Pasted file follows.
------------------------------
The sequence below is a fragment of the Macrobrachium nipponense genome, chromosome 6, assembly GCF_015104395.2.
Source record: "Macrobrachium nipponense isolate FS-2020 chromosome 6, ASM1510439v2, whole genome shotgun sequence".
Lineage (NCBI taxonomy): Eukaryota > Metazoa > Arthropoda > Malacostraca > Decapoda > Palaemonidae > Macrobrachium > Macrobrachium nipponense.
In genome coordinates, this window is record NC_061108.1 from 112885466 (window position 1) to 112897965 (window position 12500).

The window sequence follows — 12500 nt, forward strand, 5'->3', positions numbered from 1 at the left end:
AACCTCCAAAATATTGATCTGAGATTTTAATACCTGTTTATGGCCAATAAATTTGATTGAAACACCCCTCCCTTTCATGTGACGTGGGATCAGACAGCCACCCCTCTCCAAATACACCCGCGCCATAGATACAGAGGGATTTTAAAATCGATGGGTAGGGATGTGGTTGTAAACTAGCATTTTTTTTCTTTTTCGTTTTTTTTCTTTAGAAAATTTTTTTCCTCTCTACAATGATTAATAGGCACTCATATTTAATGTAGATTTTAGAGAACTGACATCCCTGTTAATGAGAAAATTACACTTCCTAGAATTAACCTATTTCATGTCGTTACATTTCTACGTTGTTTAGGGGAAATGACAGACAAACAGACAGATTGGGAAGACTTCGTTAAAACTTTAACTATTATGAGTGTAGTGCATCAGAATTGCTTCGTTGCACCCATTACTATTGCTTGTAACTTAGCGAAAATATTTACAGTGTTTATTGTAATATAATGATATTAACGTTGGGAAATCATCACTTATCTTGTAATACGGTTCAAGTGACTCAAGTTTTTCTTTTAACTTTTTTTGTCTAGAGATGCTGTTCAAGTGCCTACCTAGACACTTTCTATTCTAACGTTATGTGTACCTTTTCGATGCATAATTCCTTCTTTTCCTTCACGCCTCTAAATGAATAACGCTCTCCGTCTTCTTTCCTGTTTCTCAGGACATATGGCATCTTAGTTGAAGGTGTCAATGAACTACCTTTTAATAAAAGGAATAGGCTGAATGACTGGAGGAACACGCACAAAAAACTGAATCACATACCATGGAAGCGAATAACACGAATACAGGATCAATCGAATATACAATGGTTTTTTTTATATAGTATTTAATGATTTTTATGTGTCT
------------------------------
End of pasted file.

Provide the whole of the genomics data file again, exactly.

The sequence below is a fragment of the Macrobrachium nipponense genome, chromosome 6, assembly GCF_015104395.2.
Source record: "Macrobrachium nipponense isolate FS-2020 chromosome 6, ASM1510439v2, whole genome shotgun sequence".
Lineage (NCBI taxonomy): Eukaryota > Metazoa > Arthropoda > Malacostraca > Decapoda > Palaemonidae > Macrobrachium > Macrobrachium nipponense.
In genome coordinates, this window is record NC_061108.1 from 112885466 (window position 1) to 112897965 (window position 12500).

The window sequence follows — 12500 nt, forward strand, 5'->3', positions numbered from 1 at the left end:
AACCTCCAAAATATTGATCTGAGATTTTAATACCTGTTTATGGCCAATAAATTTGATTGAAACACCCCTCCCTTTCATGTGACGTGGGATCAGACAGCCACCCCTCTCCAAATACACCCGCGCCATAGATACAGAGGGATTTTAAAATCGATGGGTAGGGATGTGGTTGTAAACTAGCATTTTTTTTCTTTTTCGTTTTTTTTCTTTAGAAAATTTTTTTCCTCTCTACAATGATTAATAGGCACTCATATTTAATGTAGATTTTAGAGAACTGACATCCCTGTTAATGAGAAAATTACACTTCCTAGAATTAACCTATTTCATGTCGTTACATTTCTACGTTGTTTAGGGGAAATGACAGACAAACAGACAGATTGGGAAGACTTCGTTAAAACTTTAACTATTATGAGTGTAGTGCATCAGAATTGCTTCGTTGCACCCATTACTATTGCTTGTAACTTAGCGAAAATATTTACAGTGTTTATTGTAATATAATGATATTAACGTTGGGAAATCATCACTTATCTTGTAATACGGTTCAAGTGACTCAAGTTTTTCTTTTAACTTTTTTTGTCTAGAGATGCTGTTCAAGTGCCTACCTAGACACTTTCTATTCTAACGTTATGTGTACCTTTTCGATGCATAATTCCTTCTTTTCCTTCACGCCTCTAAATGAATAACGCTCTCCGTCTTCTTTCCTGTTTCTCAGGACATATGGCATCTTAGTTGAAGGTGTCAATGAACTACCTTTTAATAAAAGGAATAGGCTGAATGACTGGAGGAACACGCACAAAAAACTGAATCACATACCATGGAAGCGAATAACACGAATACAGGATCAATCGAATATACAATGGTTTTTTTTATATAGTATTTAATGATTTTTATGTGTCT